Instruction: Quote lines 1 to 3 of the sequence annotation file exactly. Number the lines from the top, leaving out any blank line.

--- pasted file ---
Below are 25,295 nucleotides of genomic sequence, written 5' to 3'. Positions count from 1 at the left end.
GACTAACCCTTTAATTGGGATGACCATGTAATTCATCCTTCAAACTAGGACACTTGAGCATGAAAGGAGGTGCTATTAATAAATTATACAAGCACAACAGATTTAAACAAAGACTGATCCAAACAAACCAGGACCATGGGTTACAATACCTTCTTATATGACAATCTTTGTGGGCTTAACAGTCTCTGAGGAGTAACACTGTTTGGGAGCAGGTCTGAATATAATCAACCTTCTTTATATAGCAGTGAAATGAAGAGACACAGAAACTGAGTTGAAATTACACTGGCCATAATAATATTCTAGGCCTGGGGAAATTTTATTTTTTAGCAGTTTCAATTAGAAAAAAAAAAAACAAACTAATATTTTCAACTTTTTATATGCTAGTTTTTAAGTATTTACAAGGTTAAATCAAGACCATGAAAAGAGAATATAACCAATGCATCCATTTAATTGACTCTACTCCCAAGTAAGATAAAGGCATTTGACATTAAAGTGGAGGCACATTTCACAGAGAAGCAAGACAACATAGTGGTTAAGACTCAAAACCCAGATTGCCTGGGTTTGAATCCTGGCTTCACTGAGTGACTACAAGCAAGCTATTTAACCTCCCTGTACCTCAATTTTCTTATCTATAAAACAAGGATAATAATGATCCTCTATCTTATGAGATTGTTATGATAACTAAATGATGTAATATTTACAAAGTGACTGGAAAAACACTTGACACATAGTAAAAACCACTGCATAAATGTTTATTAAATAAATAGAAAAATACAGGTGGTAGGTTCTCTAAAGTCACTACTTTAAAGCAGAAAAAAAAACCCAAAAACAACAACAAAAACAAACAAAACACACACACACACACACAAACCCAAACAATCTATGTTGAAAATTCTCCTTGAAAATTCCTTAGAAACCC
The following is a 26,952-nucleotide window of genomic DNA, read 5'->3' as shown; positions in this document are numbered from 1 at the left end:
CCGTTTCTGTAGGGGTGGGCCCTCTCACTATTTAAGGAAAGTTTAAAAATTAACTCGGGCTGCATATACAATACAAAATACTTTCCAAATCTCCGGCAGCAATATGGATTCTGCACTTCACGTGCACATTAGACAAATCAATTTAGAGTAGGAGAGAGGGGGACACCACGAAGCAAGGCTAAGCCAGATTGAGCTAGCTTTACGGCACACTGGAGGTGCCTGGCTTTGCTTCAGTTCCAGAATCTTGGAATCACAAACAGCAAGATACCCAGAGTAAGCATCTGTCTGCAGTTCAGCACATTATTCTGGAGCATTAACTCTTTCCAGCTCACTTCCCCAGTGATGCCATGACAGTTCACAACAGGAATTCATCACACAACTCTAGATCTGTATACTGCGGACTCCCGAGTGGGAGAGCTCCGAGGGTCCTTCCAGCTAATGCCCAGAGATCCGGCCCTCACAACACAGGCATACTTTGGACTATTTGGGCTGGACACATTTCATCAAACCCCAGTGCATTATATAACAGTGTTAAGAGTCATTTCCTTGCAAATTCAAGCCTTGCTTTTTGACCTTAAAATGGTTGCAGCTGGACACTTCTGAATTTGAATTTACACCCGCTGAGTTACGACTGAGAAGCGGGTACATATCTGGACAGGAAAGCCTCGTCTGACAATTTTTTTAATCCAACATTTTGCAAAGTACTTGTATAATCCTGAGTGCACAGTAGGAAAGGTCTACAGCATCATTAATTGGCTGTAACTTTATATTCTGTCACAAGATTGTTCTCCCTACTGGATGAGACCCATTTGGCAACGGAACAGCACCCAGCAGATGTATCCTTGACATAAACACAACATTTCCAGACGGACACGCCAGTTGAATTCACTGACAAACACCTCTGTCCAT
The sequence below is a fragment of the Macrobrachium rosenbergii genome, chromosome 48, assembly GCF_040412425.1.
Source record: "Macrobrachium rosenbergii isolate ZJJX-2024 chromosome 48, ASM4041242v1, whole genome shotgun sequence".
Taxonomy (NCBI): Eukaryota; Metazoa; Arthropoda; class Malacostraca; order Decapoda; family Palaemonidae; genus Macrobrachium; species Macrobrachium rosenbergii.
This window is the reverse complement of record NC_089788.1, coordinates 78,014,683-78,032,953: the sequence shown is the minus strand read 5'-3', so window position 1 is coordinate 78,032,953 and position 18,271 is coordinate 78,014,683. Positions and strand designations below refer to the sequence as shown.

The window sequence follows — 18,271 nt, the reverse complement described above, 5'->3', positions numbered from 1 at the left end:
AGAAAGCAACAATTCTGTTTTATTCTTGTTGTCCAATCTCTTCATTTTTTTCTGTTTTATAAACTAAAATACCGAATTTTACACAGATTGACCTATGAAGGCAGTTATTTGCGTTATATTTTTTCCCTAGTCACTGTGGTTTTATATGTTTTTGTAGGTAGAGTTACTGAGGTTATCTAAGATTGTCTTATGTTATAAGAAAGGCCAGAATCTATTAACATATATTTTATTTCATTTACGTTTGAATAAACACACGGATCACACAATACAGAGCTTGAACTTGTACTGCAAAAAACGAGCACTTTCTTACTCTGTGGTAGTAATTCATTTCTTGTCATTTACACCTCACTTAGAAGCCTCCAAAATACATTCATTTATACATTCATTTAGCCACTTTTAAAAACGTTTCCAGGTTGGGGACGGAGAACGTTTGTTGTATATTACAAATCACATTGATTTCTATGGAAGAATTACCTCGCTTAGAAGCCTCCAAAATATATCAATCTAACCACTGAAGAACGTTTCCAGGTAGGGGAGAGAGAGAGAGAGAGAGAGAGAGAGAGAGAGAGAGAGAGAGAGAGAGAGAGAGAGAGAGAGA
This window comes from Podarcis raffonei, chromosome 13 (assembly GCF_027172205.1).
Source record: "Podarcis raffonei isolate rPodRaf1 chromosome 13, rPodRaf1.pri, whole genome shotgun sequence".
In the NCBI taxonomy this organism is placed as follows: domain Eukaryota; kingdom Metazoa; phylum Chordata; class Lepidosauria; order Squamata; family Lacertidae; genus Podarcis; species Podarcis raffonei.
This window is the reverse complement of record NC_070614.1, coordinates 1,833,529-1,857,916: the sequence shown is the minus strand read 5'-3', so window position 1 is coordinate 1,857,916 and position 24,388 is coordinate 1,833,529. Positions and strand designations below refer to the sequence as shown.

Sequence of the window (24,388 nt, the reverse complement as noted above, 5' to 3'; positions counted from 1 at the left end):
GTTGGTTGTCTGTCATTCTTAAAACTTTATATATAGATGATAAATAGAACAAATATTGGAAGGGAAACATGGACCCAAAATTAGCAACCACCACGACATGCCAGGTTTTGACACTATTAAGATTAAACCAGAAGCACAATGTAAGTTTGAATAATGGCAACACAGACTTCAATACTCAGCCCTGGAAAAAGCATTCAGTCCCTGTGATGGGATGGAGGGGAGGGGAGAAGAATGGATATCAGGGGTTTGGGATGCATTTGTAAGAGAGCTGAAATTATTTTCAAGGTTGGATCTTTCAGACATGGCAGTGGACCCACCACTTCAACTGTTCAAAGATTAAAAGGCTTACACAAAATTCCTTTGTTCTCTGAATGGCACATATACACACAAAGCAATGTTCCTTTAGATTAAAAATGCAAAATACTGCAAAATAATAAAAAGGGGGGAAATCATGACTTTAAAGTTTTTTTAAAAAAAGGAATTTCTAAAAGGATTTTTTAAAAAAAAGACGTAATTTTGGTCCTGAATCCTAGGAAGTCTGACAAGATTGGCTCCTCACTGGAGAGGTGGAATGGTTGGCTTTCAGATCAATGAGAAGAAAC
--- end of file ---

Below are 25,295 nucleotides of genomic sequence, written 5' to 3'. Positions count from 1 at the left end.
GACTAACCCTTTAATTGGGATGACCATGTAATTCATCCTTCAAACTAGGACACTTGAGCATGAAAGGAGGTGCTATTAATAAATTATACAAGCACAACAGATTTAAACAAAGACTGATCCAAACAAACCAGGACCATGGGTTACAATACCTTCTTATATGACAATCTTTGTGGGCTTAACAGTCTCTGAGGAGTAACACTGTTTGGGAGCAGGTCTGAATATAATCAACCTTCTTTATATAGCAGTGAAATGAAGAGACACAGAAACTGAGTTGAAATTACACTGGCCATAATAATATTCTAGGCCTGGGGAAATTTTATTTTTTAGCAGTTTCAATTAGAAAAAAAAAAAACAAACTAATATTTTCAACTTTTTATATGCTAGTTTTTAAGTATTTACAAGGTTAAATCAAGACCATGAAAAGAGAATATAACCAATGCATCCATTTAATTGACTCTACTCCCAAGTAAGATAAAGGCATTTGACATTAAAGTGGAGGCACATTTCACAGAGAAGCAAGACAACATAGTGGTTAAGACTCAAAACCCAGATTGCCTGGGTTTGAATCCTGGCTTCACTGAGTGACTACAAGCAAGCTATTTAACCTCCCTGTACCTCAATTTTCTTATCTATAAAACAAGGATAATAATGATCCTCTATCTTATGAGATTGTTATGATAACTAAATGATGTAATATTTACAAAGTGACTGGAAAAACACTTGACACATAGTAAAAACCACTGCATAAATGTTTATTAAATAAATAGAAAAATACAGGTGGTAGGTTCTCTAAAGTCACTACTTTAAAGCAGAAAAAAAAACCCAAAAACAACAACAAAAACAAACAAAACACACACACACACACACAAACCCAAACAATCTATGTTGAAAATTCTCCTTGAAAATTCCTTAGAAACCC
The following is a 26,952-nucleotide window of genomic DNA, read 5'->3' as shown; positions in this document are numbered from 1 at the left end: